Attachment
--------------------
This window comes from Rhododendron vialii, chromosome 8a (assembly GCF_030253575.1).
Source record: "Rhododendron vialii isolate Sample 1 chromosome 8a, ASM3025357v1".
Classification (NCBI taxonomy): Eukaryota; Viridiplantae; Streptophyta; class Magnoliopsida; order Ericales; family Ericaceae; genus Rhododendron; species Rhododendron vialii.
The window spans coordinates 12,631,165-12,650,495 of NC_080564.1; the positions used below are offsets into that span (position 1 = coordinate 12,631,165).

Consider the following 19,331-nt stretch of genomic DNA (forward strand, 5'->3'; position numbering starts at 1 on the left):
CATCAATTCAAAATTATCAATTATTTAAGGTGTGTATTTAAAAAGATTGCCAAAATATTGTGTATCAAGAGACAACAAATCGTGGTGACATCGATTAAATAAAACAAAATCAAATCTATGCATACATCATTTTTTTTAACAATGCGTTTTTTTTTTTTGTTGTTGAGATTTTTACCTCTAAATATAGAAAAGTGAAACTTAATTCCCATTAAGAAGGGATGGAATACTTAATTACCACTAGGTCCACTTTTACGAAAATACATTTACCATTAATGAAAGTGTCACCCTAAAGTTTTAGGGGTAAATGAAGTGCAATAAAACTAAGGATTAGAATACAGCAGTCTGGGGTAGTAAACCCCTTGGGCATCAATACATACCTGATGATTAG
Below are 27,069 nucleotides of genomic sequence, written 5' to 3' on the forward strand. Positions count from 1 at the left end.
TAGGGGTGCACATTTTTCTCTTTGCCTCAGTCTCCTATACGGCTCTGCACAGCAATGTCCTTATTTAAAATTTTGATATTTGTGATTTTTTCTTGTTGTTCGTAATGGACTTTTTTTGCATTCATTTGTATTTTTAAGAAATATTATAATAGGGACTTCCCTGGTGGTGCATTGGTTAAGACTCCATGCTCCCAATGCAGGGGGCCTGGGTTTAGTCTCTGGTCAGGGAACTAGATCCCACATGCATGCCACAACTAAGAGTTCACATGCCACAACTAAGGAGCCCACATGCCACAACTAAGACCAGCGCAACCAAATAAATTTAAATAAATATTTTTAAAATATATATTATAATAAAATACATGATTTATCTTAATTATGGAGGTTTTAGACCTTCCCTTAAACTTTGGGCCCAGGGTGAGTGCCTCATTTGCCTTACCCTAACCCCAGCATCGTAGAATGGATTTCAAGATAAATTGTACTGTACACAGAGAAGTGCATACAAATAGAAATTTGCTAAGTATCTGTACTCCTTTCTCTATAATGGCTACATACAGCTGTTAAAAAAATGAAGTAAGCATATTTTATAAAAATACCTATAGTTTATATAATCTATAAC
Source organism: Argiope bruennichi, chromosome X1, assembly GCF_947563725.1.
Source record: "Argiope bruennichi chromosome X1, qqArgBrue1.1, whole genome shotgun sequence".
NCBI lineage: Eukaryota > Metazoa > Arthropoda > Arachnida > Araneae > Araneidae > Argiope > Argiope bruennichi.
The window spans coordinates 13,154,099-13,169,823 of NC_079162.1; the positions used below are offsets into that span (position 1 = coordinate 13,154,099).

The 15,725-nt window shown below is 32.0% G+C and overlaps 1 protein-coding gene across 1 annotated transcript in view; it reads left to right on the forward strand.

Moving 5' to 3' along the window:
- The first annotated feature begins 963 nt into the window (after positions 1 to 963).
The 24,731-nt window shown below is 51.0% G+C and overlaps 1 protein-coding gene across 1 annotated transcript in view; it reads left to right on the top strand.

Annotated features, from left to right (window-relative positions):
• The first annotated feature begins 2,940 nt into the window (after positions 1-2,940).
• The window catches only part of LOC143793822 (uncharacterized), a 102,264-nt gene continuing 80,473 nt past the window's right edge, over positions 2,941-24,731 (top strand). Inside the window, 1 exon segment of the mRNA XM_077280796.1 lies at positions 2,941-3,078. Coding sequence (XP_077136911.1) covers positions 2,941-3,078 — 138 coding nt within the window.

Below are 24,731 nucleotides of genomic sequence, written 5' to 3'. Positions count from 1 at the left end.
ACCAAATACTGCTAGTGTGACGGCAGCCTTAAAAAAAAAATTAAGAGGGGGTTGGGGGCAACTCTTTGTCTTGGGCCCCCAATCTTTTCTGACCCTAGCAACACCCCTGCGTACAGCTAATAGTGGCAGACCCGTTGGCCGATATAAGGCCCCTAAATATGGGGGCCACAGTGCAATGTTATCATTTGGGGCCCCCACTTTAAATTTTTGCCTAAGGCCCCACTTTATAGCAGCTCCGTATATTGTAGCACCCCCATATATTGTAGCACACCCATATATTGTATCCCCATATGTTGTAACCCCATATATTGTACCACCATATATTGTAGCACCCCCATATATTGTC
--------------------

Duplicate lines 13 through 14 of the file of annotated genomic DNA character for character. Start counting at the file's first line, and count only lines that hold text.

The 15,725-nt window shown below is 32.0% G+C and overlaps 1 protein-coding gene across 1 annotated transcript in view; it reads left to right on the forward strand.

Moving 5' to 3' along the window: